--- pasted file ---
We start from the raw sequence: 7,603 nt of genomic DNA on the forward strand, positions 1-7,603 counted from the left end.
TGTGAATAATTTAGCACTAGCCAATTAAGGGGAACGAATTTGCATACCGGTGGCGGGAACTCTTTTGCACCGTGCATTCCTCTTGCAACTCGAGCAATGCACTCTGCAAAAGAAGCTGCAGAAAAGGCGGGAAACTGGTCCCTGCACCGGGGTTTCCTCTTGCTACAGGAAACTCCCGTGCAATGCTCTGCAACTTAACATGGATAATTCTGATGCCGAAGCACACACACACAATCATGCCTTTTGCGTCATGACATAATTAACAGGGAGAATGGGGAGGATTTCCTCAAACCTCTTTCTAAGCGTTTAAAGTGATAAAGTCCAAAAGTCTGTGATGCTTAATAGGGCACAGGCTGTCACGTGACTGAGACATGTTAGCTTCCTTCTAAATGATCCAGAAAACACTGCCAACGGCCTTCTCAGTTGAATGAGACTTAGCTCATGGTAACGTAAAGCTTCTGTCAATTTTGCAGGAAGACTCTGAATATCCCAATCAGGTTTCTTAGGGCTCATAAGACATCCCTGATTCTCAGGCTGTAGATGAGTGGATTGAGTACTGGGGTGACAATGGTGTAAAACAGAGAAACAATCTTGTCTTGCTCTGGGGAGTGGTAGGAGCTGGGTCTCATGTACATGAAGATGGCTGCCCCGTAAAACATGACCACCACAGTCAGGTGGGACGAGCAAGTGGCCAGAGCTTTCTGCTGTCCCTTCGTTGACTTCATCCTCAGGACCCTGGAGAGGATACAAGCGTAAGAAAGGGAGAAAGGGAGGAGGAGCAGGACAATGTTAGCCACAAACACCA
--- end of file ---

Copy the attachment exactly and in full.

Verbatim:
We start from the raw sequence: 7,603 nt of genomic DNA on the forward strand, positions 1-7,603 counted from the left end.
TGTGAATAATTTAGCACTAGCCAATTAAGGGGAACGAATTTGCATACCGGTGGCGGGAACTCTTTTGCACCGTGCATTCCTCTTGCAACTCGAGCAATGCACTCTGCAAAAGAAGCTGCAGAAAAGGCGGGAAACTGGTCCCTGCACCGGGGTTTCCTCTTGCTACAGGAAACTCCCGTGCAATGCTCTGCAACTTAACATGGATAATTCTGATGCCGAAGCACACACACACAATCATGCCTTTTGCGTCATGACATAATTAACAGGGAGAATGGGGAGGATTTCCTCAAACCTCTTTCTAAGCGTTTAAAGTGATAAAGTCCAAAAGTCTGTGATGCTTAATAGGGCACAGGCTGTCACGTGACTGAGACATGTTAGCTTCCTTCTAAATGATCCAGAAAACACTGCCAACGGCCTTCTCAGTTGAATGAGACTTAGCTCATGGTAACGTAAAGCTTCTGTCAATTTTGCAGGAAGACTCTGAATATCCCAATCAGGTTTCTTAGGGCTCATAAGACATCCCTGATTCTCAGGCTGTAGATGAGTGGATTGAGTACTGGGGTGACAATGGTGTAAAACAGAGAAACAATCTTGTCTTGCTCTGGGGAGTGGTAGGAGCTGGGTCTCATGTACATGAAGATGGCTGCCCCGTAAAACATGACCACCACAGTCAGGTGGGACGAGCAAGTGGCCAGAGCTTTCTGCTGTCCCTTCGTTGACTTCATCCTCAGGACCCTGGAGAGGATACAAGCGTAAGAAAGGGAGAAAGGGAGGAGGAGCAGGACAATGTTAGCCACAAACACCA